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College Identity Theft

By: Jennifer Cavazos
By: Jennifer Cavazos

College students enjoy being on their own and it's very common for students to apply for their first credit card putting their personal information out there.

"I think I keep a careful record of all my bills, my checks and everything so I really don't think that will be a problem." says Kelly Nall, a Texas A&M student.

Identity theft has no age limit, but college students seem to be more vulnerable to it because of their youth and inexperience.

Debra Dandridge, an Information Technology Assistant at A&M says college students are more likely to fall victim to these kind of scams and more willing to provide information, Dandridge adds, "They tend to be a little bit less questioning and a little bit more trusting and they really should, as all people should who are using the internet today should question everything that comes across the internet."

Some students on the Texas A&M campus say they probably don't take all of the proper precautions to keep from being a victim of identity theft.

One student, Lindsey Vybiral says "There's probably a lot of things we could do different that would prevent that but I think with the hectic college life, you don't ever think about stuff like that."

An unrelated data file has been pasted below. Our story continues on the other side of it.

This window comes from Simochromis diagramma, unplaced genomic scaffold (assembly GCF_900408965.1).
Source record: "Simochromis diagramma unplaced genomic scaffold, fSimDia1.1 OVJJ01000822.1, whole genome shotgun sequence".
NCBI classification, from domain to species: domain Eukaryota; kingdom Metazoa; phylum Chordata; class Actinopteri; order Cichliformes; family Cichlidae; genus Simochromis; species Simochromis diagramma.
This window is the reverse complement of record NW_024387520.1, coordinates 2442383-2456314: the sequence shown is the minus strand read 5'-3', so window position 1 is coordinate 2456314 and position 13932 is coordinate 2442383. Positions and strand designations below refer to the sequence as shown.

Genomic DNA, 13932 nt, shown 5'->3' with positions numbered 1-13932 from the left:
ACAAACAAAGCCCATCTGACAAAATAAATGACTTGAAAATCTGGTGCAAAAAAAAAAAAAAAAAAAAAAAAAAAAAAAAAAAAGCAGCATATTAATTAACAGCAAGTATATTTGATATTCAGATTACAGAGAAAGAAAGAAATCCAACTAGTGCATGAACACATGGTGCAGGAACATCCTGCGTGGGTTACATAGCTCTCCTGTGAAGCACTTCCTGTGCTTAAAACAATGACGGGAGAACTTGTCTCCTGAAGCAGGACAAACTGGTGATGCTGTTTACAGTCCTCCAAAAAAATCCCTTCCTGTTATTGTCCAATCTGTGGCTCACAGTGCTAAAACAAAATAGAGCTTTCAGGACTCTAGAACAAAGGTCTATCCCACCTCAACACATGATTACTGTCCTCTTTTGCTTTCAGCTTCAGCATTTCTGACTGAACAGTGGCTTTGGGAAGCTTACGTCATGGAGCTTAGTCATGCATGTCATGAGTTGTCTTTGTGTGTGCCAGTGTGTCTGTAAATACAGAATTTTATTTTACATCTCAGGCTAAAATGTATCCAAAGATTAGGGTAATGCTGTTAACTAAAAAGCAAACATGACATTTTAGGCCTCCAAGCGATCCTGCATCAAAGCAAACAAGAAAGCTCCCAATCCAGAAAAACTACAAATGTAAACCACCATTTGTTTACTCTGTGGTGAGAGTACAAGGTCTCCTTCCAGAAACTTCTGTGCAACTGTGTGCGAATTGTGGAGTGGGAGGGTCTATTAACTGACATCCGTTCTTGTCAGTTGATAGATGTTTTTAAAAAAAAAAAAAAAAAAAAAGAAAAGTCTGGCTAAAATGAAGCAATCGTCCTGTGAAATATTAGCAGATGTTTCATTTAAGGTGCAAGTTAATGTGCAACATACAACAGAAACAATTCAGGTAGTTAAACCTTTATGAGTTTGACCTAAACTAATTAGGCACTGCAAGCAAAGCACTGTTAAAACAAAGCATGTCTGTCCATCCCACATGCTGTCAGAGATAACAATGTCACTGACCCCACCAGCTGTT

"If I don't keep it, I’ll rip it up into a couple different pieces before I throw it away. Take some kind of safety measure before I discard it." says Daniel Lehmkuhl, another A&M student.

There are a variety of ways identity theft can be done. ID theives can steal your bills right from your mailbox, they can dig in the trash or dumpster to find personal information. Identify theft can also occur on the Internet through cyber phishing scams

"Documents that have any kind of personal identifying information. I'll stress again--should be shredded not just torn up or thrown in the trash and not just put in separate trash bags but actually shredded so the information is difficult if not impossible to reconstruct." says Dandridge.

Identity theft is a rising problem. It’s currently the number one crime reported to the Federal Trade Commission. Being extra cautious, no matter what the age, could prevent you from becoming a victim.


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